The city measure was to do with modernizing Oakland’s telephone utility user tax so that tax payers are treated equally regardless of technology used. Oakland’s UUT makes up a fair chunk of my cellphone bill every month, and I didn’t think folks with just home phones should have to pay the same so I voted No.
The county measure was to do with charging people living in unincorporated areas of the county (i.e. outside the boundaries of the cities that are within Alameda County) for services funded by the county, such as the sheriff, library, planning, and code enforcement. Why the hell shouldn’t those folks suffer too? I voted Yes. Part of my reasoning was that it seems from news bulletins that all the most heinous crimes are committed in one unincorporated part of Alameda County or another, and that some of the county’s richest people live in some other unincorporated part of it just so they can avoid paying taxes.
Basically, I was on my own with the city and county measures, even though I know very well where I could have gone for clear, succinct information about them: the SmartVoter website that the League of Women Voters provides every election. I could have gone there too, to find out what the LWV thought of the two state propositions, but I didn’t need to. The League mounted a vigorous television campaign yesterday and today telling voters to say No to prop 98 and Yes to prop 99.
Both propositions were to do with eminent domain—the power of the state to force people to sell their property to some organization or commercial concern that will build something for the (supposed) greater public good. In their ads, the League called 98 “the landlords’ scheme” because it also included language to also abolish rent controls. Prop 99 limits the reasons a property can be acquired under eminent domain and leaves rent controls in place.
It’s now 9 o’clock at night, and I voted 14 hours ago on my way to work, and although I know I voted No on 98, I can’t for the life of me remember how I voted on 99, though I’m pretty sure it was No, too. There’s just something about the term “eminent domain” that smacks of manorial rights in medieval times. You know, droit de seigneur and all that. Daft reasoning, or lack of it. Eminent domain exists already and voting No just preserves the status quo. Whatever that is.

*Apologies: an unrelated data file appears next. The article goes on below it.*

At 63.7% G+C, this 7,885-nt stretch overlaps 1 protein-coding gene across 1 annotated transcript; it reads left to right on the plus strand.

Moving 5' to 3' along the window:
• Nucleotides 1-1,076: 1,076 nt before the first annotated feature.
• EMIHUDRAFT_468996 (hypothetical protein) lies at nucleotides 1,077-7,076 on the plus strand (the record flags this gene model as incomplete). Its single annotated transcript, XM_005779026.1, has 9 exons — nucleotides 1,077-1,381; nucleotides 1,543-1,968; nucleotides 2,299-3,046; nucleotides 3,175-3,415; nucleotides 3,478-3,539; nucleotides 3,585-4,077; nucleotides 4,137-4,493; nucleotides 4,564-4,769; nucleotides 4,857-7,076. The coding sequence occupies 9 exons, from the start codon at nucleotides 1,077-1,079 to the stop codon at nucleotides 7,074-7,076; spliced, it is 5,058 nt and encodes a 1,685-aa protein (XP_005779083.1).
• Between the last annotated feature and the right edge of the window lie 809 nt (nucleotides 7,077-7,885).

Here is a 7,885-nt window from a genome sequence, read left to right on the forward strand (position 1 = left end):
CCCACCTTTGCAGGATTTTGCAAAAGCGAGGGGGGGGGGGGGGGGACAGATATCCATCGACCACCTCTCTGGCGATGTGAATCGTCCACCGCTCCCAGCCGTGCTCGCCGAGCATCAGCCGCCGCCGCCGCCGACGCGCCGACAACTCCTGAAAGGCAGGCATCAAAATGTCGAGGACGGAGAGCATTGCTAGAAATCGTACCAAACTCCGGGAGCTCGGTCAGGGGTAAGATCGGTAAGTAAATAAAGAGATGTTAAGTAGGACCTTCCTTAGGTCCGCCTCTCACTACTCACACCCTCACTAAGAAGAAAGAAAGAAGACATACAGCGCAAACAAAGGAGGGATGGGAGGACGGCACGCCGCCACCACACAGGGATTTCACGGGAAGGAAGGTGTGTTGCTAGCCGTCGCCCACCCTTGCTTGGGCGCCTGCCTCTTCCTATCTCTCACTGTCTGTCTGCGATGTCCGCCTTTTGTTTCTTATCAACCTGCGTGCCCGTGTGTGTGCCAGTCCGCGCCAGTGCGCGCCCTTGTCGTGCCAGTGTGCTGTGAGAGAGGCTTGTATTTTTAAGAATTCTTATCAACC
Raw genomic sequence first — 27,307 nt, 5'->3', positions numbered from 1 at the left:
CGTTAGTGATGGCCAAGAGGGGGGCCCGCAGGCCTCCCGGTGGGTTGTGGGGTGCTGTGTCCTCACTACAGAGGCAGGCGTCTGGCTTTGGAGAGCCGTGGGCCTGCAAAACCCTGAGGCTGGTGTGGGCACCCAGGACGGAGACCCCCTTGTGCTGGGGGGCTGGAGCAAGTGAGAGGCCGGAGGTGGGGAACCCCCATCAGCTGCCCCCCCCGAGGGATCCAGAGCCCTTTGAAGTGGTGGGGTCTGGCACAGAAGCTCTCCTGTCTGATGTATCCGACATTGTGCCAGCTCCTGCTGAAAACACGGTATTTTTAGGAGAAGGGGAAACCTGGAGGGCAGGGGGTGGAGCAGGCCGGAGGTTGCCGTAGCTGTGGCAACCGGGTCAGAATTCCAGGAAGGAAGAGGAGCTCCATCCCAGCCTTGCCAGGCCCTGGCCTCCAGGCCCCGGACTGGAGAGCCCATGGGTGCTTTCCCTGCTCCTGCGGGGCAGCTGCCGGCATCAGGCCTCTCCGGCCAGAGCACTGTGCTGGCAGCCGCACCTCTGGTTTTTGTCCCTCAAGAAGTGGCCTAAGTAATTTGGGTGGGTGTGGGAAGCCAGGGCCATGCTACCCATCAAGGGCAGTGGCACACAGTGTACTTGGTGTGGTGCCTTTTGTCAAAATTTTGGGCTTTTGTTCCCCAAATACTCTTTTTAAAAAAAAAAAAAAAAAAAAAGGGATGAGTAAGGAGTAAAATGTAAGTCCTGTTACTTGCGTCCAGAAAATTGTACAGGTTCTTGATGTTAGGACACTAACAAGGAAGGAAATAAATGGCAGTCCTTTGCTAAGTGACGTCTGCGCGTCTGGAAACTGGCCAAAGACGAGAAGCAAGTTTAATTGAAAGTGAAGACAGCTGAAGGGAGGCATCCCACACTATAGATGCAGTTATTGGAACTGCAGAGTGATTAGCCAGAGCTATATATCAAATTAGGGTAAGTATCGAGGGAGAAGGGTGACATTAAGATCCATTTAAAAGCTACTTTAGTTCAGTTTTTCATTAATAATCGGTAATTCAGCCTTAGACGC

So you see, my friends. Only my second U.S. election and already I’m exhausted and overwhelmed by the responsibility of being a voter. No wonder turnout in this country is so low and that the people who do vote decide not on the merits, but on the last thing they heard that stuck in their mind about the person or issue.
You and I can both track the turnout and returns here for Alameda County, and here for San Francisco City, where Shirley Golub has 12 percent of the vote with 17 percent precincts counted in her race against Nancy Pelosi.
Oh, and about the presidential primaries today... all the local networks dropped their regular programming to carry both Clinton and Obama speeches live, with the exception of PBS, which doesn’t have any local news programs. Oddly, the ABC affiliate chose not to use its own news team to cover the Obama speech, taking the national network feed instead, which stopped airing Obama once he’d moved on to attacking McCain. Charles Gibson and George Stephanopoulos then stepped in to opine about what Hillary’s speech meant.
The local unaffiliated news station dropped the post-Obama speech hubbub because an earthquake had struck in the North Bay not long after Obama began his speech. Interesting that they thought his speech was more important than that mainstay of news bulletins—a natural disaster of any magnitude.
The local CBS political news editor and their regular political commentator stayed on air for quite a while after Obama’s speech ended. But their most interesting observation was how Clinton forced them to use up one-third of their regular 6:30 news bulletin just to say she wasn’t saying anything.